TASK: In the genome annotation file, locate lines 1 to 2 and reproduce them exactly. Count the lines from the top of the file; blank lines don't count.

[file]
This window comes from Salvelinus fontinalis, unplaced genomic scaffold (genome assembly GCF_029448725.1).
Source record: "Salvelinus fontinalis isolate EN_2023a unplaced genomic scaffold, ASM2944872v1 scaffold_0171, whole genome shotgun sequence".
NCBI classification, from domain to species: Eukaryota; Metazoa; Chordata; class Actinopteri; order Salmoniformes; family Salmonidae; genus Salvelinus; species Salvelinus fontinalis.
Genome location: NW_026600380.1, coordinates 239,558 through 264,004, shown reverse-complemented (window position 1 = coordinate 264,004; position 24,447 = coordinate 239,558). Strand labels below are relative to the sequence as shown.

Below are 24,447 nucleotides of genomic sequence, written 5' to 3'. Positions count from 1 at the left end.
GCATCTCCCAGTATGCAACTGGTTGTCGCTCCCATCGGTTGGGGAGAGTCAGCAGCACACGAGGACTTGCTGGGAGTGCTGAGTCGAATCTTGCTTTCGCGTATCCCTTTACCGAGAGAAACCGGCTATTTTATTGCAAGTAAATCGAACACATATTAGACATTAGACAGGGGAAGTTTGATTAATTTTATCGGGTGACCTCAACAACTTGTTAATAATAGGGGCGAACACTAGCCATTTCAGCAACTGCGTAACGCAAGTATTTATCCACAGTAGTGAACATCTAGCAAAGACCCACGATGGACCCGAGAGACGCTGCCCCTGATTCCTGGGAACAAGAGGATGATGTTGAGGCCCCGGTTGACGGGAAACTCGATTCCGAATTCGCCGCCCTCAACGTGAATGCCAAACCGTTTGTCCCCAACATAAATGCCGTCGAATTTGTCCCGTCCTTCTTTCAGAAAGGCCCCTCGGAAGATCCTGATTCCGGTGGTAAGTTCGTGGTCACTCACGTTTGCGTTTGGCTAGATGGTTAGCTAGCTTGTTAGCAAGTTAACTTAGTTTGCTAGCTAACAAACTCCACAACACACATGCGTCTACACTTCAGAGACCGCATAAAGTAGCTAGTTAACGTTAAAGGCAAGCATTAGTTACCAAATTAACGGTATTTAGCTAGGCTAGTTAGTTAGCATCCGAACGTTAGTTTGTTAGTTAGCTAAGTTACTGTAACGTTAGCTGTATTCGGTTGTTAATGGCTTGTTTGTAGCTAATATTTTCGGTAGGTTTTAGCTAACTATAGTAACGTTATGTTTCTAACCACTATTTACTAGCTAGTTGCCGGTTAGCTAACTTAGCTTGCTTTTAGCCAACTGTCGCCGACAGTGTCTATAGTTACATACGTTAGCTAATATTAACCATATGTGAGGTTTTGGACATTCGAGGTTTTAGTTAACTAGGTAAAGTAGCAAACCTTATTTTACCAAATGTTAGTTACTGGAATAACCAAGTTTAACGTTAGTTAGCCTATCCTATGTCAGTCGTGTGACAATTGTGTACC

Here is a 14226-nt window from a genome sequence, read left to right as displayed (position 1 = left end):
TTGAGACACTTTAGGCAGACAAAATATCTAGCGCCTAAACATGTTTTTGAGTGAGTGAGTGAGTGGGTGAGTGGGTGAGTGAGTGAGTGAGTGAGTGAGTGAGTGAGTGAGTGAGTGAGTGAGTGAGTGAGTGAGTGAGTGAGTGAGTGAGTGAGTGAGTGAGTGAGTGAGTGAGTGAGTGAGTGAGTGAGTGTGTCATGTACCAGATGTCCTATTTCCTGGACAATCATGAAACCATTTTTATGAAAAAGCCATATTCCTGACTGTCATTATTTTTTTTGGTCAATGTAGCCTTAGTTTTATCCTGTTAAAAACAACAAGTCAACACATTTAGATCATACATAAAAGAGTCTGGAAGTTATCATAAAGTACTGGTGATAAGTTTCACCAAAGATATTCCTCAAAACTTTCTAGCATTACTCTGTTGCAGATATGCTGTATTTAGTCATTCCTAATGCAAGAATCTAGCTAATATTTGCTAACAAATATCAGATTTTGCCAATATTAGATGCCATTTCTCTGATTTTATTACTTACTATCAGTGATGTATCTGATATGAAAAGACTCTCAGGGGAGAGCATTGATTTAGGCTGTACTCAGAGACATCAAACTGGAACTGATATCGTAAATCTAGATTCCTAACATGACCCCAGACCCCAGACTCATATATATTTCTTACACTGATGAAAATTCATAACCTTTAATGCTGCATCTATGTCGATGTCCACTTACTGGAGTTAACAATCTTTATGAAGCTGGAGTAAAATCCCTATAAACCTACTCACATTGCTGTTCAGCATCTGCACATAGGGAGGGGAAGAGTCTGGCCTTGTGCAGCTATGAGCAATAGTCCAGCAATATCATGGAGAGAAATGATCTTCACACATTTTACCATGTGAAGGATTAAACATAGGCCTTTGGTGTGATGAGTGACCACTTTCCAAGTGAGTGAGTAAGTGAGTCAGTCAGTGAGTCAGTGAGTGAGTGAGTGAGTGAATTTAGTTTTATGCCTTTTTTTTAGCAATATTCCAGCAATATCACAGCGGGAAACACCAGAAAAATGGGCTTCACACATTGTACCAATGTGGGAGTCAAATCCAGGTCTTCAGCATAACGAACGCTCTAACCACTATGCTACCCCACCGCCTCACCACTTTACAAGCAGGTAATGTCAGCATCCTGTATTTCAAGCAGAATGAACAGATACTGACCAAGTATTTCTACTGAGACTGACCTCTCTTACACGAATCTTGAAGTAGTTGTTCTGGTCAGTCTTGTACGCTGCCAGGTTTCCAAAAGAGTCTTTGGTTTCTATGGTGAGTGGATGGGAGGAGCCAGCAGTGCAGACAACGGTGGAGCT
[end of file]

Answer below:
This window comes from Salvelinus fontinalis, unplaced genomic scaffold (genome assembly GCF_029448725.1).
Source record: "Salvelinus fontinalis isolate EN_2023a unplaced genomic scaffold, ASM2944872v1 scaffold_0171, whole genome shotgun sequence".